- This article is about the restaurant chain. For the character, see Chuck E. Cheese (Character).
Chuck E. Cheese (formerly Chuck E. Cheese's Pizza Time Theatre, Chuck E. Cheese's Pizza, and Chuck E. Cheese's) is a chain of American family entertainment centers. Chuck E. Cheese is the main brand of CEC Entertainment, Inc., with its headquarters in Irving, Texas.
The concept is a sit-down pizza restaurant, complemented by arcade games, amusement rides, an animatronic show, and other diversions, such as climbing equipment, tubes, and slides − all mainly directed at younger children. The brand is represented by Chuck E. Cheese, an anthropomorphic mouse.
The company was founded as the Pizza Time Theatre concept by Nolan Bushnell in 1977, officially being labeled as the first family restaurant to integrate food, animated entertainment, and an indoor arcade. Pizza Time Theatre and ShowBiz Pizza Place merged in 1984, bringing both concepts under the wing of ShowBiz Pizza Time, Inc. In 1991–92, ShowBiz Pizza Time, Inc. unified the two brands into Chuck E. Cheese's Pizza. In 1994, Chuck E. Cheese's Pizza underwent a redesign, changing to Chuck E. Cheese's by 1995. In 1998, ShowBiz Pizza Time, Inc. was renamed to CEC Entertainment, Inc. In 2007, the company celebrated its 30th anniversary, and as of 2016, it operates 593 restaurants.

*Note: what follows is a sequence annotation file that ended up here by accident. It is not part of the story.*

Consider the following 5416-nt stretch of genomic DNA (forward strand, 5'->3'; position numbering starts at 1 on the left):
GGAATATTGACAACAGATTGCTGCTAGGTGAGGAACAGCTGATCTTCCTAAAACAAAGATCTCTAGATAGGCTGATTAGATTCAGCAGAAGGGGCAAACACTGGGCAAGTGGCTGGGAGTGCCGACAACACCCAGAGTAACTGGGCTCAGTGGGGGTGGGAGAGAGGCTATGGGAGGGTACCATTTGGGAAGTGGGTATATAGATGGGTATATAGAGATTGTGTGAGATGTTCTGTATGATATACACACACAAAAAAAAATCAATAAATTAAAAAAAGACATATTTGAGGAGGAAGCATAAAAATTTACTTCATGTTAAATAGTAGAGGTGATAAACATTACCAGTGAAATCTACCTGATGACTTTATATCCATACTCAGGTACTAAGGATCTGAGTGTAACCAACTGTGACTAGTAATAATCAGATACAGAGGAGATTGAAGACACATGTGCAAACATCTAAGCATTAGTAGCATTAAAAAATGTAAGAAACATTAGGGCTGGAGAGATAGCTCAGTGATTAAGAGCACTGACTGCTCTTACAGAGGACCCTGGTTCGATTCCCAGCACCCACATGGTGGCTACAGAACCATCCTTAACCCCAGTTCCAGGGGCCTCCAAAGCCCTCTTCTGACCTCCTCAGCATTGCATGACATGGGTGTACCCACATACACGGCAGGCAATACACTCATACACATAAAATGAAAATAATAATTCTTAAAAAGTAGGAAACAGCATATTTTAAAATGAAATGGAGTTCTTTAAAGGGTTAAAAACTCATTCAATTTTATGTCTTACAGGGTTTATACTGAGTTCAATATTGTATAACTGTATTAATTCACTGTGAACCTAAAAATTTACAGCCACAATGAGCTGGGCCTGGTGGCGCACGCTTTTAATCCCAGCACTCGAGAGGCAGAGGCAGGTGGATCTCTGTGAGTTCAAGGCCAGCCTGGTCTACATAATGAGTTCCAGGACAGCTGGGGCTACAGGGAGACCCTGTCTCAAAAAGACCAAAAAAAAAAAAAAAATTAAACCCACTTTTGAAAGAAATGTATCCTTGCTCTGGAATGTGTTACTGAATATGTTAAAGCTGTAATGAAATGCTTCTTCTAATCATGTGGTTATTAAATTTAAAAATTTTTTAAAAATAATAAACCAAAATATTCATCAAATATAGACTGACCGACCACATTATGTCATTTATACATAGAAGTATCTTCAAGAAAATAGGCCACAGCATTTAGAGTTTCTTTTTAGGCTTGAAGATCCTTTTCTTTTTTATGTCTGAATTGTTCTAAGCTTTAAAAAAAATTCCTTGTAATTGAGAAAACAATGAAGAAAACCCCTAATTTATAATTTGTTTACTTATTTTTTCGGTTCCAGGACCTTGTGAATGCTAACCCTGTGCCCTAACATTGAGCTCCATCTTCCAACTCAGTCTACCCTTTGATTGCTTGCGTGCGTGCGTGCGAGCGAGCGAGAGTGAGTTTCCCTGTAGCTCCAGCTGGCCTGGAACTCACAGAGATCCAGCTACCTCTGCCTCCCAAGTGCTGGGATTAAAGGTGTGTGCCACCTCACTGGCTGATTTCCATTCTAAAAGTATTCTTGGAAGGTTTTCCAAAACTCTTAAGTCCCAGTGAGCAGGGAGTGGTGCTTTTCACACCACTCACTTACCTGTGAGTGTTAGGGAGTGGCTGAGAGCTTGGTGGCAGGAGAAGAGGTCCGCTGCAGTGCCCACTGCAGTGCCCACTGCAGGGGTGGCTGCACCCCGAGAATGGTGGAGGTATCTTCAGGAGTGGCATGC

On June 25, 2020. Irving announced that CEC Entertainment filed a voluntary petition under Chapter 11 of the Bankruptcy Code in the United States Bankruptcy Court. It was also announced that 34 locations will be permanently closed.
Products[edit | edit source]
Menu items[edit | edit source]
While its primary focus is pizza, Chuck E. Cheese also offers cold-cut sandwiches, buffalo wings, salad bars and desserts. Some restaurants are also used as test locations which feature new Chuck E. Cheese foods. Certain Chuck E. Cheese locations also offer beer and wine.
For soft drinks, Chuck E. Cheese previously served Coca-Cola products at its restaurants. In 2011, the company switched its contract to Pepsi and started selling its products at most of the locations shortly afterwards. However, some restaurants may still sell Coca-Cola products.